“Buying off-the-plan has become more popular among first home buyers in recent years,” NSW Minister for property Victor Dominello said.
“While it works well in most cases, we’ve all heard the horror stories when things go wrong.”
“This new bill changing the Conveyancing Act will widen legislation to clarify that the NSW Supreme Court can award damages in such cases, as well as making sure buyers are provided with proposed plans, bylaws and schedules of finishes before contracts are signed, and extending the cooling-off period to 10 business days.”
Off-the-plan properties account for approximately 12 per cent of all residential property sales in NSW, with nearly 30,000 sales registered in the last financial year.
The new laws will now bolster existing protections for buyers, by establishing minimum disclosure standards and ensuring that developers are held accountable for delivering what they promised at the time of purchase.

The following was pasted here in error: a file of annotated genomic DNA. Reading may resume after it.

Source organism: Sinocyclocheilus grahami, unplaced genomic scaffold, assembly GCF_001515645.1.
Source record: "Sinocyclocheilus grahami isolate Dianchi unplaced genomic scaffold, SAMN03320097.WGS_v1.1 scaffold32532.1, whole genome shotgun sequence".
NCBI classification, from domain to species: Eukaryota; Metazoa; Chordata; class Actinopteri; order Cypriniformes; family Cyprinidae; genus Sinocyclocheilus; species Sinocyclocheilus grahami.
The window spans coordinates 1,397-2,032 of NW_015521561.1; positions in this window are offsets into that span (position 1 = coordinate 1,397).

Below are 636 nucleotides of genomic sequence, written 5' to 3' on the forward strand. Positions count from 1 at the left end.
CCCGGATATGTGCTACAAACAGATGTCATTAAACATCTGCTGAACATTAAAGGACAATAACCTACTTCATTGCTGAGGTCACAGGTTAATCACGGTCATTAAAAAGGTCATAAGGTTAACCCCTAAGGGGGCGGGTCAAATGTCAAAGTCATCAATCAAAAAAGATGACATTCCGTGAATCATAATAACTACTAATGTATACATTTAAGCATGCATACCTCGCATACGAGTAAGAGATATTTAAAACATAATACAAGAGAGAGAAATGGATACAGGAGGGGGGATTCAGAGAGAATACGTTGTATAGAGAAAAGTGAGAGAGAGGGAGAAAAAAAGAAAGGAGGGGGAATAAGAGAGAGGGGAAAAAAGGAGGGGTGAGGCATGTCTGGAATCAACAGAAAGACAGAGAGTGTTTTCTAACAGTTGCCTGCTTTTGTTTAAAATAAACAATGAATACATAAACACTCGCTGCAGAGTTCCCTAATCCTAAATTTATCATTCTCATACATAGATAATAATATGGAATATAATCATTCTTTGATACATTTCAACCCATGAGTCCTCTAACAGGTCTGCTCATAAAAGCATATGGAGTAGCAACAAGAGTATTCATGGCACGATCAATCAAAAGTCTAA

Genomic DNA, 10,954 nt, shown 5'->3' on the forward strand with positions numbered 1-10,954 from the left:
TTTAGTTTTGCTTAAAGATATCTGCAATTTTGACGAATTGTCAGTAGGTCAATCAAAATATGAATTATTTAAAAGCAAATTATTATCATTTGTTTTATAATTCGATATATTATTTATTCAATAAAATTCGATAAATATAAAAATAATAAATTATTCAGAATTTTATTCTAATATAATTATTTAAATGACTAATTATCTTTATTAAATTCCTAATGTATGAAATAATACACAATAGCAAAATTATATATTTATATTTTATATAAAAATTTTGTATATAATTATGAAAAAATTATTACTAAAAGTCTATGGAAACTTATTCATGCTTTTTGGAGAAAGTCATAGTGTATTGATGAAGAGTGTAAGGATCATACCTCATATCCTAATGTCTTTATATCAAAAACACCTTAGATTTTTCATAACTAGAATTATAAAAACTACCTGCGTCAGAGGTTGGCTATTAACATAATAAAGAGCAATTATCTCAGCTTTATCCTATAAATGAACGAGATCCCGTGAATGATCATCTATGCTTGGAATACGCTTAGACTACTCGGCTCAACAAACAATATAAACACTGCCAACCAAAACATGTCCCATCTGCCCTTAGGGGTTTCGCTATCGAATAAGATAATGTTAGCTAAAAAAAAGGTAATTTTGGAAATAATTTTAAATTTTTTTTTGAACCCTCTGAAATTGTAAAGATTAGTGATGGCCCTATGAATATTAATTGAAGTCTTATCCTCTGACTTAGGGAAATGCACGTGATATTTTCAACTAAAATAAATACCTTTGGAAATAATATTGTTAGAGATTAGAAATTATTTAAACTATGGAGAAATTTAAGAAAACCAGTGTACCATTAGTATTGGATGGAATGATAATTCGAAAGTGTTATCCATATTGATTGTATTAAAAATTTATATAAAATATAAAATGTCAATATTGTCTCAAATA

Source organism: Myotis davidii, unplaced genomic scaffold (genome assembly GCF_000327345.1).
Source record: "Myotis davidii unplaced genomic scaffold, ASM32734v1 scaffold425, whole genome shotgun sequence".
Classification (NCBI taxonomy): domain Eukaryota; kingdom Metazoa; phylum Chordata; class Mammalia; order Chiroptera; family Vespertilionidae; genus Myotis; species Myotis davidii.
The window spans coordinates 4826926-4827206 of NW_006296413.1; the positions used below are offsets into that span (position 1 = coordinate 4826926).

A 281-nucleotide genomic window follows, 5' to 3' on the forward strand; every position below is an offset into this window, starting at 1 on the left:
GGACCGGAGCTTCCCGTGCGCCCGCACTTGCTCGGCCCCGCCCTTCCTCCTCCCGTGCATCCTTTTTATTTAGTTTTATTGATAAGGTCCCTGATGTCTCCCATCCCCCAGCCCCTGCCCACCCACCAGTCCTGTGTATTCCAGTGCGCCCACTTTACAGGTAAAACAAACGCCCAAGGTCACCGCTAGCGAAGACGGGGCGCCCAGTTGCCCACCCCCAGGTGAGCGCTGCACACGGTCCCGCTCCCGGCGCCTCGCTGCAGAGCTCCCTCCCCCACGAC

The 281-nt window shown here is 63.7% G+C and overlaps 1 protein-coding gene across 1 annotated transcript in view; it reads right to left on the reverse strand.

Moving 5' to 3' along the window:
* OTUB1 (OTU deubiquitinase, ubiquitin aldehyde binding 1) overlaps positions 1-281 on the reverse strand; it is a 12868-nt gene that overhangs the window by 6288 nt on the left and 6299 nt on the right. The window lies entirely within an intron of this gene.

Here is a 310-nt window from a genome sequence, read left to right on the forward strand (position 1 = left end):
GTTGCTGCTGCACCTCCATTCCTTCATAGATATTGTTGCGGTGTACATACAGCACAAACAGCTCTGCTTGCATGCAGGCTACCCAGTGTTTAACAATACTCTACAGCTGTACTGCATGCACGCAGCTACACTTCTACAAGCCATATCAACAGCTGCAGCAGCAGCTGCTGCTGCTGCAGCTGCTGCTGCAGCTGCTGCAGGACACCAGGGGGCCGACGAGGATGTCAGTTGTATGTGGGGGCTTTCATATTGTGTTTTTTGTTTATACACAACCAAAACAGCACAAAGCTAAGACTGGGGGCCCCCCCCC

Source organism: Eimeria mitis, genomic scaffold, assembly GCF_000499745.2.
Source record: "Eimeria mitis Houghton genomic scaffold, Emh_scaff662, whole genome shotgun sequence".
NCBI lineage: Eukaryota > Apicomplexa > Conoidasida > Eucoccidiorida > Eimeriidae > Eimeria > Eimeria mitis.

Sydney’s Off-The-Plan Market Stalls
While it firmly remains a buyer’s market, there has been an evident slump in new projects coming online and off-the-plan sales as those in the market looking north of the boarder for more affordable opportunities.
Reluctant or credit-squeezed buyers are now carefully weighing up their investment options.
Urbis’ latest Apartment Essentials report revealed an 88 per cent slump in Sydney off-the-plan sales over the last quarter compared with the same period last year.
“The national apartment market will continue to see lower sales volumes with a less consistent flow of new apartment marketing launches, buyers sitting on their hands and banks slowing the credit flow to developers, resulting in fewer construction commencements,” Urbis national director Clinton Ostwald said.
Ostwald said that while he has seen similar flatlines in the past, the current flatline is not expected to reverse course anytime soon “due to the weight of negative sentiment in the broader residential market”.